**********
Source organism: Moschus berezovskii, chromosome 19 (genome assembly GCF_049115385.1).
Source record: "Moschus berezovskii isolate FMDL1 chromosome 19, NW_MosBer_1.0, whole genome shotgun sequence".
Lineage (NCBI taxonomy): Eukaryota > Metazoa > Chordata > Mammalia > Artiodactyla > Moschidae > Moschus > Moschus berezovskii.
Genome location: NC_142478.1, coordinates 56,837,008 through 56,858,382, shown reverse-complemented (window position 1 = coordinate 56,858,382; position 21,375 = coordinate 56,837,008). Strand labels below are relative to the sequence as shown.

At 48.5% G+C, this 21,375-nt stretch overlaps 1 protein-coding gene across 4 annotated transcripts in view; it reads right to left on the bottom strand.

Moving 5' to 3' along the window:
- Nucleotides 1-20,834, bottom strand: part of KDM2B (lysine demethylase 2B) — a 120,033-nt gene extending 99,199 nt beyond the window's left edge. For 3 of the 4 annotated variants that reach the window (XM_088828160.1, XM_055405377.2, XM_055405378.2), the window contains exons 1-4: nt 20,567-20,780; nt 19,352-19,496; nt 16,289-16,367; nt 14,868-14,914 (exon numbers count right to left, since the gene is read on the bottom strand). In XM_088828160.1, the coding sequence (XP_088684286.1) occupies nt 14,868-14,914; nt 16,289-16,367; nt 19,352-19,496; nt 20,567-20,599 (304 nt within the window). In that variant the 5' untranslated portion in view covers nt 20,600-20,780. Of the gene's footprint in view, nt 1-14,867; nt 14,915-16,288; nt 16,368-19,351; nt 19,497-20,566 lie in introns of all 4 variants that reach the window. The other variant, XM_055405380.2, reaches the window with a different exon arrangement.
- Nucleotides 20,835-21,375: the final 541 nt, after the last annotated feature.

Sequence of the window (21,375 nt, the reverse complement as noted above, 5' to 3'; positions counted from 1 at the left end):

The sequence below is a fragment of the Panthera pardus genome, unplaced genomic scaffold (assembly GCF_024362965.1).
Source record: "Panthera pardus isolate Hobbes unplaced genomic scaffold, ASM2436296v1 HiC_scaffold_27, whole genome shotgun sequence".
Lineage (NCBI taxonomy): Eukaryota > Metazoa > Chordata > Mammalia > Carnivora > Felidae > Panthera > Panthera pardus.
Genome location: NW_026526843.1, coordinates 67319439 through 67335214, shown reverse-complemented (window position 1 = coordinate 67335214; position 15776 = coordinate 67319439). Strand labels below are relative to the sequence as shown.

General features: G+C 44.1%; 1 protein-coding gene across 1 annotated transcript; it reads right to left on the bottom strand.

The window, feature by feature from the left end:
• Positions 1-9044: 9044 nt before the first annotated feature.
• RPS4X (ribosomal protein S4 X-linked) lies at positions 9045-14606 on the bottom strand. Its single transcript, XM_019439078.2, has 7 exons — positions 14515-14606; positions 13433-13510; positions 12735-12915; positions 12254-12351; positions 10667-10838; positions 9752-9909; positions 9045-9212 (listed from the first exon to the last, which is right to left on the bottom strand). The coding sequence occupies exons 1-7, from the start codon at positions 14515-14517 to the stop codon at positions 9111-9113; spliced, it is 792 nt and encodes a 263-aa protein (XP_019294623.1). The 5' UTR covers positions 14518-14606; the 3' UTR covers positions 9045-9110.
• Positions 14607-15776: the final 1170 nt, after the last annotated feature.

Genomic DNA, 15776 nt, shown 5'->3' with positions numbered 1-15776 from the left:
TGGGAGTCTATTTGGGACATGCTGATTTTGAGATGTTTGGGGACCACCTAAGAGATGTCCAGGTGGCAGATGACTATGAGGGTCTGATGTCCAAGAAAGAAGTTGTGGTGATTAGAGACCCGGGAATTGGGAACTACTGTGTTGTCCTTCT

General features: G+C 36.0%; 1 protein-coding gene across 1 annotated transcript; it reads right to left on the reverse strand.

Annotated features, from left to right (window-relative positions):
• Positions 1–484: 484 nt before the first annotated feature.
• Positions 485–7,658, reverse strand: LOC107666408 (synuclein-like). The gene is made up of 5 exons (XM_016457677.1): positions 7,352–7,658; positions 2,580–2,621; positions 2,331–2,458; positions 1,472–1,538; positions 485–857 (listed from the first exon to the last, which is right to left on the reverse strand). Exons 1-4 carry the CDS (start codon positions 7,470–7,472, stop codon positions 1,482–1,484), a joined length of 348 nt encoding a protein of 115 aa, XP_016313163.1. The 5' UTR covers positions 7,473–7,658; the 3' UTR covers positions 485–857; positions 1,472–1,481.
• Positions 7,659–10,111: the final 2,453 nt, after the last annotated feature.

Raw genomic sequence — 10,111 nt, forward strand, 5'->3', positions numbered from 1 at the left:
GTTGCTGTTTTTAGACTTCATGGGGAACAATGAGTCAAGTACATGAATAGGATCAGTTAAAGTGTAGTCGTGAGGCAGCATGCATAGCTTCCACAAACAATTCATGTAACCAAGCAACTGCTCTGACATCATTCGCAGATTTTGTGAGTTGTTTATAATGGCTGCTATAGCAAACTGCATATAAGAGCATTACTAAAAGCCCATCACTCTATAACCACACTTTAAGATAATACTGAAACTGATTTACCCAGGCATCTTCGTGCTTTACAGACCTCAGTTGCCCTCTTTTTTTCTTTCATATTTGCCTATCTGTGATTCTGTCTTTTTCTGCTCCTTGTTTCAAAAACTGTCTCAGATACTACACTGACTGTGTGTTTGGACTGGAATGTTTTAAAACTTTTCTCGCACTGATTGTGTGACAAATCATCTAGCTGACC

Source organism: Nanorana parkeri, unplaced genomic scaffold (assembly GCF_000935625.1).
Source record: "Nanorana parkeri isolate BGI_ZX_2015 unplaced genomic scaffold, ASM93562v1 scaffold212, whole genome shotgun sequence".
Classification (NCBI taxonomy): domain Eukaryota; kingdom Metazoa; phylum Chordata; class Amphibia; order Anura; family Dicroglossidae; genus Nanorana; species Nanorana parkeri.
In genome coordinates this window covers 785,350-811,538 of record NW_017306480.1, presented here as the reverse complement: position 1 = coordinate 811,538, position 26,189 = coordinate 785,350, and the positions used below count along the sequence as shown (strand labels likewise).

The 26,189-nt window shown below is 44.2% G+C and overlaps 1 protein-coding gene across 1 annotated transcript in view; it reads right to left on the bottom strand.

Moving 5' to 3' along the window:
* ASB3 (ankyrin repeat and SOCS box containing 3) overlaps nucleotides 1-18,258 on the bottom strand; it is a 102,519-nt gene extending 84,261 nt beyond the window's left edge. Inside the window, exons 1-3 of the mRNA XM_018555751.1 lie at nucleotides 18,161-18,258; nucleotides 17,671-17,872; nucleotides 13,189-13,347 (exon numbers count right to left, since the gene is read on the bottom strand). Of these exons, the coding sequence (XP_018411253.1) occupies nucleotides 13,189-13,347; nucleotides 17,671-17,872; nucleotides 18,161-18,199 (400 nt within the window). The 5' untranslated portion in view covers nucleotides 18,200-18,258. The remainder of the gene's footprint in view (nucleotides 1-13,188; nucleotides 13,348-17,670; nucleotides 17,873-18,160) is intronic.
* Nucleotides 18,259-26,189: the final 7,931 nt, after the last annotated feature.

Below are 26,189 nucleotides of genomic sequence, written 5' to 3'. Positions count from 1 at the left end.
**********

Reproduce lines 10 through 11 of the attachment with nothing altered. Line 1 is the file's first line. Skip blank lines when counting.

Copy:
The sequence below is a fragment of the Panthera pardus genome, unplaced genomic scaffold (assembly GCF_024362965.1).
Source record: "Panthera pardus isolate Hobbes unplaced genomic scaffold, ASM2436296v1 HiC_scaffold_27, whole genome shotgun sequence".